Choice of glue sticks is also important, the general purpose sticks from screwfix are the best I have found so far and are cheap. Some other sticks I tried were too hard thus the joints were brittle.

The first part of the fairing I made was the main bulkhead which would sit at the widest point of the fairing just behind my shoulders. This took quite a bit of time to make as it was very important I got the size correct as this would basically define the overall profile of the fairing and would be very hard to change later. I then took another piece of correx and bent it over the top of the rear rack to form the wheelarch and also the floor of the luggage compartment in the tailbox, this was glued to the main bulkhead. The floor of the luggage compartment was shaped to the profile of the tailbox thus I could now bend the two main side panels of the tailbox into shape and glue them in place. The top and bottom of the tailbox were made by cutting panels to approximately the correct shape and then offering them upto the tailbox and attaching them with duct tape, I could now draw a line with a pencil where the new part met the parts already attached and trim the new part to the exact size before gluing it into place.

The front fairing began with a bracket which is mounted to the underside of the boom with zip ties, onto this bracket is attached a main “spine” with a hinge to allow it to tip forward for access. The hinge is made from 3 pieces of 40mm waste pipe with a piece of 32mm though the middle to act as a hinge pin, the pin can be removed to detach the front fairing. The spine is made from two pieces of correx cut to the side profile of the fairing making sure that my feet would clear the fairing but without leaving any unnecessary space. The two pieces are spaced apart by about 50mm with several spacer pieces thus forming a box section like construction with space for a vent channel.

Next I created several temporary cardboard bulkheads to get the shape of the front fairing right and then installed the two main side-panels in place The cardboard bulkheads were then removed. The top and bottom panels were added in the same way as for the tailbox.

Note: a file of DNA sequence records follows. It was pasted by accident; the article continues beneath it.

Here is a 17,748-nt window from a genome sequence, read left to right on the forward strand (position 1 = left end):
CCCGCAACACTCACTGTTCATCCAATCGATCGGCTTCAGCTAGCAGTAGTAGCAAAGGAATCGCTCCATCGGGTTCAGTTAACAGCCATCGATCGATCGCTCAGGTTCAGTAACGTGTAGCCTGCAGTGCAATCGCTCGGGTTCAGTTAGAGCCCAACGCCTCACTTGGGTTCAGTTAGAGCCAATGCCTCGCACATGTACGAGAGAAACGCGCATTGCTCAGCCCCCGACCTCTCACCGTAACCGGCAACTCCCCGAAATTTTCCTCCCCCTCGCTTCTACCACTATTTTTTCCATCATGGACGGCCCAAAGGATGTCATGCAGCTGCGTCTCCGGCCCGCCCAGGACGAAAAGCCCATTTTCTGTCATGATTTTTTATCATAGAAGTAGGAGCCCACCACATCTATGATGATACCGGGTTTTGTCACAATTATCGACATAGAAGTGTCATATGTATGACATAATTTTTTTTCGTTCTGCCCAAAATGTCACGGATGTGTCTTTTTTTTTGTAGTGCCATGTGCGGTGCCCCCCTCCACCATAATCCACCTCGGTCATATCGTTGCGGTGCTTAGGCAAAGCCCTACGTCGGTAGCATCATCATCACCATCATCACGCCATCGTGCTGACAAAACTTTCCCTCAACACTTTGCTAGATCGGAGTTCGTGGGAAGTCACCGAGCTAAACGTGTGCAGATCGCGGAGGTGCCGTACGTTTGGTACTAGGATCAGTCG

The nosecone is made from several layers of leftover polystyrene insulation board which I laminated together with double sided tape and then quickly carved to shape with a hacksaw and 60 grit sandpaper (very messy). I then wrapped the whole thing in electrical tape (this was done at about 10pm the day before Darly Moor).

The front fairing is held in place with two spring-loaded latches which latch automatically when the fairing is closed and are released using a handle located just forward of the handlebars. 22lbs fishing line was used to connect the latches to the handle though several zip tie bases. A recessed outside handle will be added later to allow the fairing to be opened when the head section is in place otherwise I’d be locked out if I was to close it. The bomb bay doors are also operated using fishing line though zip tie bases. A small correx tag is located on the side of the fairing and is pulled back and stuck in place with Velcro to close the bomb doors. The bomb bay doors are hinged with heavy duty electrical tape (AKA lane marking tape).

The windscreen is made from 1mm PETG plastic, I decided to make it using a flat sheet rather than blowing a bubble so I can replace it easily if it gets scratched, I can also tint it by sticking film on it to reduce the “greenhouse” effect. The screen is fixed using Velcro so I can remove it for limited street riding.

Fresh air is provided by a vent in the nose, the technical term for this is a stagnation point air intake. A piece of 50mm waste pipe with a 45 degree elbow passes though the polystyrene nosecone and is joined to the main box section spine which runs along the top of the fairing and ends just before the handlebars. On a short test ride up and down the street it seemed fairly effective but I have yet to race it with the top on.

4 week fairing Technical specs:

Length: 2650mm (104")
Width: 460mm (18")
Height from ground: 1110mm (43.7")
Height of fairing: 860mm (34")
Ground clearence: 250mm (10")
Weight: 34lbs (15.5kg) (est)
Wheel sizes: 35-406 front, 28-559 rear
gears: 27, 27"-105"

Matirials used:

Correx sheet, 4mm white 3 sheets (8’x4’).
1mm PETG clear for windscreen
Polystyrene insulation board
Electrical tape (regular 19mm and heavy duty 50mm)
22lbs fishing line
Zip tie bases
Elastic bands
Glue sticks
Zip ties
A few nuts and bolts (A2-70 stainless)
50mm waste pipe and 45 degree elbow
40mm and 32mm waste pipe (for hinge)


Total cost: about £75
Total time: about 4 weeks/80 hours.